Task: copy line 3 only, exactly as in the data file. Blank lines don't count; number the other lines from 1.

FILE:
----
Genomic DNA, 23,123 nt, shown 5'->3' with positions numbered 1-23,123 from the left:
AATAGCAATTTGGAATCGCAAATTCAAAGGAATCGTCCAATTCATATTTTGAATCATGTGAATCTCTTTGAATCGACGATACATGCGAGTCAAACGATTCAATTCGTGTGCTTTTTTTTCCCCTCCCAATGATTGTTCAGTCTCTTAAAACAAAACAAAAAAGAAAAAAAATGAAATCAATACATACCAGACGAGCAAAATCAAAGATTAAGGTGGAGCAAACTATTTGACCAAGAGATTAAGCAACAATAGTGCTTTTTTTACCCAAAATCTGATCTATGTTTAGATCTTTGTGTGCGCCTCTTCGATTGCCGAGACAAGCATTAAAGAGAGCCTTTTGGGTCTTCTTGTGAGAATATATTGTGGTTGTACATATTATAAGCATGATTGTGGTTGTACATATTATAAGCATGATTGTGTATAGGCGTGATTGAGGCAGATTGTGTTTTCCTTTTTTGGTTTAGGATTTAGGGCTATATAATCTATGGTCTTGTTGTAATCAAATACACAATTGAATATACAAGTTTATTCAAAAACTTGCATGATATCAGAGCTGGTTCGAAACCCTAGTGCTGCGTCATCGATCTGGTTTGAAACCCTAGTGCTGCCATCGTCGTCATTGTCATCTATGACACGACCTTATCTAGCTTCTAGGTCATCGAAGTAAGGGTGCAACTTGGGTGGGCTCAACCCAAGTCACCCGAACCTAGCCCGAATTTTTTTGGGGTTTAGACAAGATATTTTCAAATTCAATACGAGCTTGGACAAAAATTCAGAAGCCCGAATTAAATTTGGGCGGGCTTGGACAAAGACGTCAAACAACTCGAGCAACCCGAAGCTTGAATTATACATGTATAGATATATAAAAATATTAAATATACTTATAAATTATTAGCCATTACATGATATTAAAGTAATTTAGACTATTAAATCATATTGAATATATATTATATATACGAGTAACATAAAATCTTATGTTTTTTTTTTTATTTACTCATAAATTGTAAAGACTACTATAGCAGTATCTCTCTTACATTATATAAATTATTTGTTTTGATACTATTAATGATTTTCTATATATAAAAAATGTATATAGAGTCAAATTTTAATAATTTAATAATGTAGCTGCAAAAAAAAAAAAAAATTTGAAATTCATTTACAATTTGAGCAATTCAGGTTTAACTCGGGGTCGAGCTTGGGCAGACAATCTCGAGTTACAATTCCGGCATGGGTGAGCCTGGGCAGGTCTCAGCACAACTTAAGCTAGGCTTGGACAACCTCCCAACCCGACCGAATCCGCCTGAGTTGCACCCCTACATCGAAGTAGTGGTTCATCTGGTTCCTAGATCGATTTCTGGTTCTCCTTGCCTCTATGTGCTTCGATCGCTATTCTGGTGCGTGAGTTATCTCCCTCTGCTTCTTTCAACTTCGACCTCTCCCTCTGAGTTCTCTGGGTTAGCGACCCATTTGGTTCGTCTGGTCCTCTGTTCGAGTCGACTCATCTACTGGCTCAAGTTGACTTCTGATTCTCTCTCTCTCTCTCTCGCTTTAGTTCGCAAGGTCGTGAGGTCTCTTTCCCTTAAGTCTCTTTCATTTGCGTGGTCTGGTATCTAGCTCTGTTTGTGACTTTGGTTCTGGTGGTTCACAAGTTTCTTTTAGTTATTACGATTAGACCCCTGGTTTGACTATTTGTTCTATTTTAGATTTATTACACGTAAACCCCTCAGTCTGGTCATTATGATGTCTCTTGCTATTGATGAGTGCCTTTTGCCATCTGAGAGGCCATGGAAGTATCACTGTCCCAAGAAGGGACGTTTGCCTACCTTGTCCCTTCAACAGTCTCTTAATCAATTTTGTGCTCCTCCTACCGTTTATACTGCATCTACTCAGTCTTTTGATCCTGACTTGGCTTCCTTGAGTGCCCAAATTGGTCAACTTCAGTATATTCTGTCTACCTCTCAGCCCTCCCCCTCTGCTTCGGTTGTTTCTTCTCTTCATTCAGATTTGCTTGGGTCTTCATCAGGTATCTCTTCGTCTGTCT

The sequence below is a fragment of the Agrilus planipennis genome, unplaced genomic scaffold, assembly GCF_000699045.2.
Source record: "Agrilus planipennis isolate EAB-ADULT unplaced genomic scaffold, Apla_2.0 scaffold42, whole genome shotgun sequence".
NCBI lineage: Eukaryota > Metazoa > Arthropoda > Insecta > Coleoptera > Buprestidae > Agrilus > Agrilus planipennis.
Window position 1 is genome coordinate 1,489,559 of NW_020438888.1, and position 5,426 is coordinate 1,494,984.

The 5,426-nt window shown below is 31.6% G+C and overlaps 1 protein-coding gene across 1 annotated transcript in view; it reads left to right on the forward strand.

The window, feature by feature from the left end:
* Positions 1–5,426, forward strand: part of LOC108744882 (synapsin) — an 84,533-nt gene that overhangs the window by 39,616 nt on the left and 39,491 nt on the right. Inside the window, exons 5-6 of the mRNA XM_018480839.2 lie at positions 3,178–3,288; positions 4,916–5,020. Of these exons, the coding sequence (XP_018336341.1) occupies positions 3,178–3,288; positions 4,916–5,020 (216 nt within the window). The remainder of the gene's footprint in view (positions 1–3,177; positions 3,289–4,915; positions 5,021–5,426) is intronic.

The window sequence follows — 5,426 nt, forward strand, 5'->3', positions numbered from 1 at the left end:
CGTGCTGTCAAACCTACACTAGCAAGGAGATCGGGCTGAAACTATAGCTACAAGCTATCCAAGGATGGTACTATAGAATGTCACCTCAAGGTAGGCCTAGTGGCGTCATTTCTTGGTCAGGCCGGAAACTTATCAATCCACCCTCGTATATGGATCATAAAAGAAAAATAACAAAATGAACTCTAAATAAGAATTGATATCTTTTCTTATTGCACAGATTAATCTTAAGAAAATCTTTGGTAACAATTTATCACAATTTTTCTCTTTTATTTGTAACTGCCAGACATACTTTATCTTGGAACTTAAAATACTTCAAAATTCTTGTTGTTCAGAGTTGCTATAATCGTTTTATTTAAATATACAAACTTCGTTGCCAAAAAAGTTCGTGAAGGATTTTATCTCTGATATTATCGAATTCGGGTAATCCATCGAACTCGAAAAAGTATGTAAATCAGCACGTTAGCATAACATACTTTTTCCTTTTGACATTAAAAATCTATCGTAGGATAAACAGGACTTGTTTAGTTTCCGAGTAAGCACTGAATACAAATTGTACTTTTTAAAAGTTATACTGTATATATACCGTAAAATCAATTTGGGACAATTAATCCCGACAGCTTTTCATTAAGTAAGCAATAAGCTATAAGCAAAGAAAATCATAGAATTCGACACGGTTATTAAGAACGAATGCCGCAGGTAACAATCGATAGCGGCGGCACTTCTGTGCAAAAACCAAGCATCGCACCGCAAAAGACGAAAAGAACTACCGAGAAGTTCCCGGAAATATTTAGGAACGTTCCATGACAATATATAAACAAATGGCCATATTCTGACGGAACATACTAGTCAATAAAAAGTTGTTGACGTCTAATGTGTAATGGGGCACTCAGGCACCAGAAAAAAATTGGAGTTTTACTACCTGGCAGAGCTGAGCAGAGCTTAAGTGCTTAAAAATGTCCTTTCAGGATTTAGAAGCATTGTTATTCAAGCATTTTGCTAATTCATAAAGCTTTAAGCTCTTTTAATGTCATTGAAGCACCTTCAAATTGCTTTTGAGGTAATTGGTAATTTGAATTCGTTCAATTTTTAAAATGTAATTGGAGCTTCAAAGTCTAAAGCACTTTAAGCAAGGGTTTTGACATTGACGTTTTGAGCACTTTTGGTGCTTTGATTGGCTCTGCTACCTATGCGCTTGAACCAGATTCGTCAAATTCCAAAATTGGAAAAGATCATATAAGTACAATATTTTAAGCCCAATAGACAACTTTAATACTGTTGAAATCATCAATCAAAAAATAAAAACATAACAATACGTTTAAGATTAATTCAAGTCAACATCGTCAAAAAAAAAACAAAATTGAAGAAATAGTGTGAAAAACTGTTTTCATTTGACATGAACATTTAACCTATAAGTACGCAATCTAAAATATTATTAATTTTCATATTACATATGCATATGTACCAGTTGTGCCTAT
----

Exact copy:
The sequence below is a fragment of the Agrilus planipennis genome, unplaced genomic scaffold, assembly GCF_000699045.2.